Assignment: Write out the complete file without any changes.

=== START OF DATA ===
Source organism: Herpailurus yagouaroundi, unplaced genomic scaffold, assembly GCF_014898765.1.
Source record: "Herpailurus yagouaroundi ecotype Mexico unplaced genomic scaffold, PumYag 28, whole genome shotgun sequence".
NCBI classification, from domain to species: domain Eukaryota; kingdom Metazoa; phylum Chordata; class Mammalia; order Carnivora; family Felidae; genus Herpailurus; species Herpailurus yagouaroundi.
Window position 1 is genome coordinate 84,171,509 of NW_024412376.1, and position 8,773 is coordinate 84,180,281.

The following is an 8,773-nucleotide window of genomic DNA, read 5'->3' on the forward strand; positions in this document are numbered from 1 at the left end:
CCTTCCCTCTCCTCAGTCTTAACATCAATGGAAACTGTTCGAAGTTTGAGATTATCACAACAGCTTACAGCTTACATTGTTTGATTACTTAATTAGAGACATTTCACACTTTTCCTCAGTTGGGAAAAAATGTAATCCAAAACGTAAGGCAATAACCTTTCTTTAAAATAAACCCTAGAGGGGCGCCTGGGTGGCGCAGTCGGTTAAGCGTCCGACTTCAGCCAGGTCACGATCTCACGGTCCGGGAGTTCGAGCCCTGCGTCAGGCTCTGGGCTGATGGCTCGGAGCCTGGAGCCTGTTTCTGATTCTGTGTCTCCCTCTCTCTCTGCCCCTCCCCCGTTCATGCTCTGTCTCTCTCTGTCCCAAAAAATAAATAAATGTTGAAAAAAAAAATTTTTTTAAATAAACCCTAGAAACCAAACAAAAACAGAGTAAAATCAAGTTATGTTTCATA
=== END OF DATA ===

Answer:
Source organism: Herpailurus yagouaroundi, unplaced genomic scaffold, assembly GCF_014898765.1.
Source record: "Herpailurus yagouaroundi ecotype Mexico unplaced genomic scaffold, PumYag 28, whole genome shotgun sequence".
NCBI classification, from domain to species: domain Eukaryota; kingdom Metazoa; phylum Chordata; class Mammalia; order Carnivora; family Felidae; genus Herpailurus; species Herpailurus yagouaroundi.
Window position 1 is genome coordinate 84,171,509 of NW_024412376.1, and position 8,773 is coordinate 84,180,281.

The following is an 8,773-nucleotide window of genomic DNA, read 5'->3' on the forward strand; positions in this document are numbered from 1 at the left end:
CCTTCCCTCTCCTCAGTCTTAACATCAATGGAAACTGTTCGAAGTTTGAGATTATCACAACAGCTTACAGCTTACATTGTTTGATTACTTAATTAGAGACATTTCACACTTTTCCTCAGTTGGGAAAAAATGTAATCCAAAACGTAAGGCAATAACCTTTCTTTAAAATAAACCCTAGAGGGGCGCCTGGGTGGCGCAGTCGGTTAAGCGTCCGACTTCAGCCAGGTCACGATCTCACGGTCCGGGAGTTCGAGCCCTGCGTCAGGCTCTGGGCTGATGGCTCGGAGCCTGGAGCCTGTTTCTGATTCTGTGTCTCCCTCTCTCTCTGCCCCTCCCCCGTTCATGCTCTGTCTCTCTCTGTCCCAAAAAATAAATAAATGTTGAAAAAAAAAATTTTTTTAAATAAACCCTAGAAACCAAACAAAAACAGAGTAAAATCAAGTTATGTTTCATA